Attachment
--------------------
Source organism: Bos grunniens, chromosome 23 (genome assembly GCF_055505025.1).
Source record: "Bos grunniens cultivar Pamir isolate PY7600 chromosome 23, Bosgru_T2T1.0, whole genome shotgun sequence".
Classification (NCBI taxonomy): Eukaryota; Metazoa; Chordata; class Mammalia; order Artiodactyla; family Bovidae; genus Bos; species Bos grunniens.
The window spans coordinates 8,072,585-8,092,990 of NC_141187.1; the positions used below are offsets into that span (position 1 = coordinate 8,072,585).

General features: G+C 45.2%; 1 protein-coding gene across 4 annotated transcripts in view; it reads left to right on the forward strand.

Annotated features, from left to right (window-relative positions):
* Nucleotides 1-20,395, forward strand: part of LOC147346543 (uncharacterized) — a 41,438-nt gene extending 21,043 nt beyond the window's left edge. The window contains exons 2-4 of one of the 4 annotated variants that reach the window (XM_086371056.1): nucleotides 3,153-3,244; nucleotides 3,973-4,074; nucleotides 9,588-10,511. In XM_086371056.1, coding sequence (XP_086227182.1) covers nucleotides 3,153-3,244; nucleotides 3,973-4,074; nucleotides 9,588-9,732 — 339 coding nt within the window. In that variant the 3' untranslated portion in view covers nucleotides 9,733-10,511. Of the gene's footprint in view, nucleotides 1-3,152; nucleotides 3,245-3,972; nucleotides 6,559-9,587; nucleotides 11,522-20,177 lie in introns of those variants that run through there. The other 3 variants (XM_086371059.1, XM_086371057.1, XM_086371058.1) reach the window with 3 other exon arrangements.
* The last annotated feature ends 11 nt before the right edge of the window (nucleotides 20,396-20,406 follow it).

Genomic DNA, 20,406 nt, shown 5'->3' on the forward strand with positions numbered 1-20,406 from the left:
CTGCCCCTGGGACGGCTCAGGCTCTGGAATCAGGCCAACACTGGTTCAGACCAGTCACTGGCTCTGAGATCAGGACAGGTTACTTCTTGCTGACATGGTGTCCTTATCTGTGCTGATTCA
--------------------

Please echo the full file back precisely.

Source organism: Bos grunniens, chromosome 23 (genome assembly GCF_055505025.1).
Source record: "Bos grunniens cultivar Pamir isolate PY7600 chromosome 23, Bosgru_T2T1.0, whole genome shotgun sequence".
Classification (NCBI taxonomy): Eukaryota; Metazoa; Chordata; class Mammalia; order Artiodactyla; family Bovidae; genus Bos; species Bos grunniens.
The window spans coordinates 8,072,585-8,092,990 of NC_141187.1; the positions used below are offsets into that span (position 1 = coordinate 8,072,585).

General features: G+C 45.2%; 1 protein-coding gene across 4 annotated transcripts in view; it reads left to right on the forward strand.

Annotated features, from left to right (window-relative positions):
* Nucleotides 1-20,395, forward strand: part of LOC147346543 (uncharacterized) — a 41,438-nt gene extending 21,043 nt beyond the window's left edge. The window contains exons 2-4 of one of the 4 annotated variants that reach the window (XM_086371056.1): nucleotides 3,153-3,244; nucleotides 3,973-4,074; nucleotides 9,588-10,511. In XM_086371056.1, coding sequence (XP_086227182.1) covers nucleotides 3,153-3,244; nucleotides 3,973-4,074; nucleotides 9,588-9,732 — 339 coding nt within the window. In that variant the 3' untranslated portion in view covers nucleotides 9,733-10,511. Of the gene's footprint in view, nucleotides 1-3,152; nucleotides 3,245-3,972; nucleotides 6,559-9,587; nucleotides 11,522-20,177 lie in introns of those variants that run through there. The other 3 variants (XM_086371059.1, XM_086371057.1, XM_086371058.1) reach the window with 3 other exon arrangements.
* The last annotated feature ends 11 nt before the right edge of the window (nucleotides 20,396-20,406 follow it).

Genomic DNA, 20,406 nt, shown 5'->3' on the forward strand with positions numbered 1-20,406 from the left:
CTGCCCCTGGGACGGCTCAGGCTCTGGAATCAGGCCAACACTGGTTCAGACCAGTCACTGGCTCTGAGATCAGGACAGGTTACTTCTTGCTGACATGGTGTCCTTATCTGTGCTGATTCA